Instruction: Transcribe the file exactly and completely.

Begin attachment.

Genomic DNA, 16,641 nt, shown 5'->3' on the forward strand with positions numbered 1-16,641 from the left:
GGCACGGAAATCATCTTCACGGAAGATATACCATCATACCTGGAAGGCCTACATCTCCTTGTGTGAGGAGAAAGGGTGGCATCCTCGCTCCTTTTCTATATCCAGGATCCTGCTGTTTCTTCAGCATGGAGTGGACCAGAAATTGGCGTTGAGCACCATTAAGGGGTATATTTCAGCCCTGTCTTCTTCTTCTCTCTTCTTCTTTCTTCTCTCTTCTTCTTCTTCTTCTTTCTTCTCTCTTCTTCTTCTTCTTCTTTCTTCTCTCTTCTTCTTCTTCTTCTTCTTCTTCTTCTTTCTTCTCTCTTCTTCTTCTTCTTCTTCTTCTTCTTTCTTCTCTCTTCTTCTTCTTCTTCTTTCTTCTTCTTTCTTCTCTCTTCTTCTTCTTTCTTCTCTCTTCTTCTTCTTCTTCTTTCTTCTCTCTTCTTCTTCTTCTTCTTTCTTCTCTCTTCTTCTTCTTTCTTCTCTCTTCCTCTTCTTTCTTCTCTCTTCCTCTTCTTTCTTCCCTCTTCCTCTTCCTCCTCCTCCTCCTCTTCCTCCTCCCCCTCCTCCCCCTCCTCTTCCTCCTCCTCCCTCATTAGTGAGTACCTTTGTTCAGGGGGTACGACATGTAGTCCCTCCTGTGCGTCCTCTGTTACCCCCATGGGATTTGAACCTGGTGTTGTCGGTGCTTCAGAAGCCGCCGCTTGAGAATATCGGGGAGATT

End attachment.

Genomic DNA, 16,641 nt, shown 5'->3' on the forward strand with positions numbered 1-16,641 from the left:
GGCACGGAAATCATCTTCACGGAAGATATACCATCATACCTGGAAGGCCTACATCTCCTTGTGTGAGGAGAAAGGGTGGCATCCTCGCTCCTTTTCTATATCCAGGATCCTGCTGTTTCTTCAGCATGGAGTGGACCAGAAATTGGCGTTGAGCACCATTAAGGGGTATATTTCAGCCCTGTCTTCTTCTTCTCTCTTCTTCTTTCTTCTCTCTTCTTCTTCTTCTTCTTTCTTCTCTCTTCTTCTTCTTCTTCTTTCTTCTCTCTTCTTCTTCTTCTTCTTCTTCTTCTTCTTTCTTCTCTCTTCTTCTTCTTCTTCTTCTTCTTCTTTCTTCTCTCTTCTTCTTCTTCTTCTTTCTTCTTCTTTCTTCTCTCTTCTTCTTCTTTCTTCTCTCTTCTTCTTCTTCTTCTTTCTTCTCTCTTCTTCTTCTTCTTCTTTCTTCTCTCTTCTTCTTCTTTCTTCTCTCTTCCTCTTCTTTCTTCTCTCTTCCTCTTCTTTCTTCCCTCTTCCTCTTCCTCCTCCTCCTCCTCTTCCTCCTCCCCCTCCTCCCCCTCCTCTTCCTCCTCCTCCCTCATTAGTGAGTACCTTTGTTCAGGGGGTACGACATGTAGTCCCTCCTGTGCGTCCTCTGTTACCCCCATGGGATTTGAACCTGGTGTTGTCGGTGCTTCAGAAGCCGCCGCTTGAGAATATCGGGGAGATT